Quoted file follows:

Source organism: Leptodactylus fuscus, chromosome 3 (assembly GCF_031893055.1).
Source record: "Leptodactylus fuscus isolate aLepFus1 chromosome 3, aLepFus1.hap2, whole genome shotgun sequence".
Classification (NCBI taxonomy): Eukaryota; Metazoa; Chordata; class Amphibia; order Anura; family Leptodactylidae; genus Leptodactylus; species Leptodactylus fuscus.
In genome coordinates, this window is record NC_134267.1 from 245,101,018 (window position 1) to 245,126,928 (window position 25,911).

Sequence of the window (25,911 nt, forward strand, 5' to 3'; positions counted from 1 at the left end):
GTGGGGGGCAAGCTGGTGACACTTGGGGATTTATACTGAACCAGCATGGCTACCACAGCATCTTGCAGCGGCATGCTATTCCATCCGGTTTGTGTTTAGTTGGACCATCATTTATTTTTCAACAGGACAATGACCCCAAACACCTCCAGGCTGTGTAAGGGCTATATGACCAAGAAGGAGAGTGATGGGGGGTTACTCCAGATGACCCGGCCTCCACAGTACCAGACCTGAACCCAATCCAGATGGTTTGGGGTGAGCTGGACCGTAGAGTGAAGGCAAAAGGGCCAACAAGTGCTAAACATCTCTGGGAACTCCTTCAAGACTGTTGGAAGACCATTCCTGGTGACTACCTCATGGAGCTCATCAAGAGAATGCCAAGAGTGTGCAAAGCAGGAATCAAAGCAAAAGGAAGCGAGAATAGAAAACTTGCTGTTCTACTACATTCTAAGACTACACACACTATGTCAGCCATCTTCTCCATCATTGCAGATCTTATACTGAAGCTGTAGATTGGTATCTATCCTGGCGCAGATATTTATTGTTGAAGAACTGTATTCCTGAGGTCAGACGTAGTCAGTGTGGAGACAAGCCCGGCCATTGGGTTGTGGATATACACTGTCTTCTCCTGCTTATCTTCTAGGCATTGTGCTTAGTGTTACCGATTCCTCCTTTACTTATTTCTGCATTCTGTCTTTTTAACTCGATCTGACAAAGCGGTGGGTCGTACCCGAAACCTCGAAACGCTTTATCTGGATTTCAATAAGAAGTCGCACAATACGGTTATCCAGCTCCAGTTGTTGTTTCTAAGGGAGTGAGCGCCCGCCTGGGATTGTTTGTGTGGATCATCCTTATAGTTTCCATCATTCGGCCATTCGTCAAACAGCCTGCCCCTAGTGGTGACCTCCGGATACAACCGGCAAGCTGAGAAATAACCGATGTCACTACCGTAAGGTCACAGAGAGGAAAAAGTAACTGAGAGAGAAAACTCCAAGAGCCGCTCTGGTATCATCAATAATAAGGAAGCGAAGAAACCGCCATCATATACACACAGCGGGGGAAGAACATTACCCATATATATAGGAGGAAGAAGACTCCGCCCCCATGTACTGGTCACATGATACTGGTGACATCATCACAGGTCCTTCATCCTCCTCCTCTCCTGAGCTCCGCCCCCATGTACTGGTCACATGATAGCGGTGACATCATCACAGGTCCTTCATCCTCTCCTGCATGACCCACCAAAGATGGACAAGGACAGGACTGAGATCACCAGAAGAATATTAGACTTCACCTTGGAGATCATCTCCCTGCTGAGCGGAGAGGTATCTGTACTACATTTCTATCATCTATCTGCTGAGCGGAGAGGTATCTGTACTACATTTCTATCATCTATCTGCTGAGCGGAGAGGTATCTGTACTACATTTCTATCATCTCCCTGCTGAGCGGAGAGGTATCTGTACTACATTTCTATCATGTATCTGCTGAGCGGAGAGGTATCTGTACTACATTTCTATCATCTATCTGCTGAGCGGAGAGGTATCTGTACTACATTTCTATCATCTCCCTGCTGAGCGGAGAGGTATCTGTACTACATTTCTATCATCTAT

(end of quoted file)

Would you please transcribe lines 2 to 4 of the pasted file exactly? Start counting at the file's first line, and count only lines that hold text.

Source record: "Leptodactylus fuscus isolate aLepFus1 chromosome 3, aLepFus1.hap2, whole genome shotgun sequence".
Classification (NCBI taxonomy): Eukaryota; Metazoa; Chordata; class Amphibia; order Anura; family Leptodactylidae; genus Leptodactylus; species Leptodactylus fuscus.
In genome coordinates, this window is record NC_134267.1 from 245,101,018 (window position 1) to 245,126,928 (window position 25,911).